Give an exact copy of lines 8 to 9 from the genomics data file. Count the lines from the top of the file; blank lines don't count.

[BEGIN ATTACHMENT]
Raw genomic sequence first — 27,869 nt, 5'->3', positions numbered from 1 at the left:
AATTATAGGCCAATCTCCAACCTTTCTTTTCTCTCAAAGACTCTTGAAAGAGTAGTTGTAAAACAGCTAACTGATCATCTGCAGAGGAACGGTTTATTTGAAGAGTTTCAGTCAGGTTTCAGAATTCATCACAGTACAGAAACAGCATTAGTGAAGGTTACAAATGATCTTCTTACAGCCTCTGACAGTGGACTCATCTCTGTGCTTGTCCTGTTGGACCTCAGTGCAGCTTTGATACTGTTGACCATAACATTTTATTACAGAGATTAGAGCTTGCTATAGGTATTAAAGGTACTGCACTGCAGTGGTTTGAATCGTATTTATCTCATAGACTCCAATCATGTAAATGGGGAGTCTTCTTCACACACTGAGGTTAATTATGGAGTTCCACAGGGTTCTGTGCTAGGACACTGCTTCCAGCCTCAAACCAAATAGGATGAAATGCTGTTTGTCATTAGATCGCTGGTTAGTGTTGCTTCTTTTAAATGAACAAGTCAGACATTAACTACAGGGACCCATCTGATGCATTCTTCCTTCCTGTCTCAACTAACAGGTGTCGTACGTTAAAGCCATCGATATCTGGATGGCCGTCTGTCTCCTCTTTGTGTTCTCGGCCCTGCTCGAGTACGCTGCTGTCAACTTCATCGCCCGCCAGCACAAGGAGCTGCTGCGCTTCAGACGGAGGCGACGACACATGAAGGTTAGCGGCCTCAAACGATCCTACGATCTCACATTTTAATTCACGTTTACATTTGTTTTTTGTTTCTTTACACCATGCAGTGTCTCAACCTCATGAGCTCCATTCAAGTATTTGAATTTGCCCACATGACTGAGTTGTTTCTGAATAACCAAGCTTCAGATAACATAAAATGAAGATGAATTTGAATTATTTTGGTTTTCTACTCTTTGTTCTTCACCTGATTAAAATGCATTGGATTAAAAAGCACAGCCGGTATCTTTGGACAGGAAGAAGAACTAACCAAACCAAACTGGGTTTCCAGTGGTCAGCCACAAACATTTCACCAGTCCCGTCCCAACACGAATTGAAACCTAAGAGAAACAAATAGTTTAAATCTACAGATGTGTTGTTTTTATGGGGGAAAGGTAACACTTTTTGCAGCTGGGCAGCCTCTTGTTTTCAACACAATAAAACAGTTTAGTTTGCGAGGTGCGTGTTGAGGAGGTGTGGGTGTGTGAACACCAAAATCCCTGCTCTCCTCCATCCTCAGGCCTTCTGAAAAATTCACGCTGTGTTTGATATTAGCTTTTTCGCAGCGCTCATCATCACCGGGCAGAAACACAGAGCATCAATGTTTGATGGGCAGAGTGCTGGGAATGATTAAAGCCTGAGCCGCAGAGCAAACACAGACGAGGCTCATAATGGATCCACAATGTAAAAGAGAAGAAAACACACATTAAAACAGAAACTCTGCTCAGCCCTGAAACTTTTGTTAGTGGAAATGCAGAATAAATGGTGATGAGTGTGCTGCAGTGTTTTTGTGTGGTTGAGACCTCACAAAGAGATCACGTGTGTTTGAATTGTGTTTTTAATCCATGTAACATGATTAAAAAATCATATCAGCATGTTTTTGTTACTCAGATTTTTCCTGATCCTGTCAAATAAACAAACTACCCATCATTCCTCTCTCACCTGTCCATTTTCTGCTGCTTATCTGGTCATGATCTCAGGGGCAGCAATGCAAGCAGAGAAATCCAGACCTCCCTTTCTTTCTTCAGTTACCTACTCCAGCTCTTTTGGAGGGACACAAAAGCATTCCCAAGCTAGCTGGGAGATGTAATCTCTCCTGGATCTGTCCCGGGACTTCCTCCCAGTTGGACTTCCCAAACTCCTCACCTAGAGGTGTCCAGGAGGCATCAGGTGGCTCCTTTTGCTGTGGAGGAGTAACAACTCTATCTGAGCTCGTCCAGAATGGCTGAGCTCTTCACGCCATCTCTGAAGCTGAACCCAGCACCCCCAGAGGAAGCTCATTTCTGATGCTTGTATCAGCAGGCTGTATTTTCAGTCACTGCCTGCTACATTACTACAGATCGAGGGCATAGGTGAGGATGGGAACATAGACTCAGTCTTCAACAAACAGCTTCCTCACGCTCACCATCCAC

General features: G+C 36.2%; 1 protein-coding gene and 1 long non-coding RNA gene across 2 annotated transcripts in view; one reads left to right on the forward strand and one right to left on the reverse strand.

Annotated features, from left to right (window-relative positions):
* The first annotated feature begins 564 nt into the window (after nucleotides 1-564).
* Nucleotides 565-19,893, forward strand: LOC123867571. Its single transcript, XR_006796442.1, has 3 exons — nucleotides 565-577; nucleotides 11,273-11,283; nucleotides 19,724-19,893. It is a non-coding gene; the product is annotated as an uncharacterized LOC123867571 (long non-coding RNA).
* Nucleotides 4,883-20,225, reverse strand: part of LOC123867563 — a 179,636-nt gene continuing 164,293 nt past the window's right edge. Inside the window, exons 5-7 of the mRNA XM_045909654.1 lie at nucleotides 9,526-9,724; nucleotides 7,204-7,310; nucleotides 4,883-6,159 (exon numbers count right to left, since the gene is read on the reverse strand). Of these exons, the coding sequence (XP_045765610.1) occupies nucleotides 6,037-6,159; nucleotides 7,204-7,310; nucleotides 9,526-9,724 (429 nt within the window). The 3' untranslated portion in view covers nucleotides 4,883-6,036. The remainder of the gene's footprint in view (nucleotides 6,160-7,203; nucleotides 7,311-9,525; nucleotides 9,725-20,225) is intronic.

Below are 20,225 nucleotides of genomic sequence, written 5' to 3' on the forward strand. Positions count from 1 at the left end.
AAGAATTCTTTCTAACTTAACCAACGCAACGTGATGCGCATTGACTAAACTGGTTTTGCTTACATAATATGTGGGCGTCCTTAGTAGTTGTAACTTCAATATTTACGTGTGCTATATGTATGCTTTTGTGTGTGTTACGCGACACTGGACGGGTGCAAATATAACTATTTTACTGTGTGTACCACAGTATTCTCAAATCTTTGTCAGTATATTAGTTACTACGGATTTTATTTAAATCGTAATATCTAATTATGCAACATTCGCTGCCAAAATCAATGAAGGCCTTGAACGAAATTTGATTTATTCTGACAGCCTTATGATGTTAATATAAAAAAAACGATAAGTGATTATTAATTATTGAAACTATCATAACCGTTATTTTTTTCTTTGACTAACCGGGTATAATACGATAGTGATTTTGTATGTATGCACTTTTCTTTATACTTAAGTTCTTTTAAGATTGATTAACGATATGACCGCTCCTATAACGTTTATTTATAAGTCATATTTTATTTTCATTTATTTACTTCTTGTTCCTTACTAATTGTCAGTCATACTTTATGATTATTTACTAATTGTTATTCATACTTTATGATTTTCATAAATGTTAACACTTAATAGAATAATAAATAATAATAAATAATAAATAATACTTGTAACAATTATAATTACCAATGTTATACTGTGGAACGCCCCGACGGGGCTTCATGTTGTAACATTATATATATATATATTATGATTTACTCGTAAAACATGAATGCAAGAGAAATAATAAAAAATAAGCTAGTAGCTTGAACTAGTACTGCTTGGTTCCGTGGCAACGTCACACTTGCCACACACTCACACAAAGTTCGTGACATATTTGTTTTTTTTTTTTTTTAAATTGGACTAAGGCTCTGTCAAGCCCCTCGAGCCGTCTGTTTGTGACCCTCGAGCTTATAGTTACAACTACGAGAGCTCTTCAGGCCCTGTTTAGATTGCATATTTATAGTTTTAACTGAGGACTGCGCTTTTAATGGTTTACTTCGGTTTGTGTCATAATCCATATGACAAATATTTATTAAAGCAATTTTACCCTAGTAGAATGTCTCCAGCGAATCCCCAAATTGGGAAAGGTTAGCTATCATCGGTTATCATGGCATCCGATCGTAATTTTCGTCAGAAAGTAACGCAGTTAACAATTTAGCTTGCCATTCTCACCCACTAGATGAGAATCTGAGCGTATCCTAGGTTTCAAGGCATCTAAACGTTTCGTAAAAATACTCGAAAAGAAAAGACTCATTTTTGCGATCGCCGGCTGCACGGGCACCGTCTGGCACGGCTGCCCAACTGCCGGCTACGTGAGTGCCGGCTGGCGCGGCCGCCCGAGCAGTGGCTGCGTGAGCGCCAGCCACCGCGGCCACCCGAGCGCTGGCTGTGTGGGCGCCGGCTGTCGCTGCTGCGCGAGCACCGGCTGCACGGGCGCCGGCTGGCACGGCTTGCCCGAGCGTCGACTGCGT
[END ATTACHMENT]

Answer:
Below are 20,225 nucleotides of genomic sequence, written 5' to 3' on the forward strand. Positions count from 1 at the left end.
AAGAATTCTTTCTAACTTAACCAACGCAACGTGATGCGCATTGACTAAACTGGTTTTGCTTACATAATATGTGGGCGTCCTTAGTAGTTGTAACTTCAATATTTACGTGTGCTATATGTATGCTTTTGTGTGTGTTACGCGACACTGGACGGGTGCAAATATAACTATTTTACTGTGTGTACCACAGTATTCTCAAATCTTTGTCAGTATATTAGTTACTACGGATTTTATTTAAATCGTAATATCTAATTATGCAACATTCGCTGCCAAAATCAATGAAGGCCTTGAACGAAATTTGATTTATTCTGACAGCCTTATGATGTTAATATAAAAAAAACGATAAGTGATTATTAATTATTGAAACTATCATAACCGTTATTTTTTTCTTTGACTAACCGGGTATAATACGATAGTGATTTTGTATGTATGCACTTTTCTTTATACTTAAGTTCTTTTAAGATTGATTAACGATATGACCGCTCCTATAACGTTTATTTATAAGTCATATTTTATTTTCATTTATTTACTTCTTGTTCCTTACTAATTGTCAGTCATACTTTATGATTATTTACTAATTGTTATTCATACTTTATGATTTTCATAAATGTTAACACTTAATAGAATAATAAATAATAATAAATAATAAATAATACTTGTAACAATTATAATTACCAATGTTATACTGTGGAACGCCCCGACGGGGCTTCATGTTGTAACATTATATATATATATATTATGATTTACTCGTAAAACATGAATGCAAGAGAAATAATAAAAAATAAGCTAGTAGCTTGAACTAGTACTGCTTGGTTCCGTGGCAACGTCACACTTGCCACACACTCACACAAAGTTCGTGACATATTTGTTTTTTTTTTTTTTTAAATTGGACTAAGGCTCTGTCAAGCCCCTCGAGCCGTCTGTTTGTGACCCTCGAGCTTATAGTTACAACTACGAGAGCTCTTCAGGCCCTGTTTAGATTGCATATTTATAGTTTTAACTGAGGACTGCGCTTTTAATGGTTTACTTCGGTTTGTGTCATAATCCATATGACAAATATTTATTAAAGCAATTTTACCCTAGTAGAATGTCTCCAGCGAATCCCCAAATTGGGAAAGGTTAGCTATCATCGGTTATCATGGCATCCGATCGTAATTTTCGTCAGAAAGTAACGCAGTTAACAATTTAGCTTGCCATTCTCACCCACTAGATGAGAATCTGAGCGTATCCTAGGTTTCAAGGCATCTAAACGTTTCGTAAAAATACTCGAAAAGAAAAGACTCATTTTTGCGATCGCCGGCTGCACGGGCACCGTCTGGCACGGCTGCCCAACTGCCGGCTACGTGAGTGCCGGCTGGCGCGGCCGCCCGAGCAGTGGCTGCGTGAGCGCCAGCCACCGCGGCCACCCGAGCGCTGGCTGTGTGGGCGCCGGCTGTCGCTGCTGCGCGAGCACCGGCTGCACGGGCGCCGGCTGGCACGGCTTGCCCGAGCGTCGACTGCGT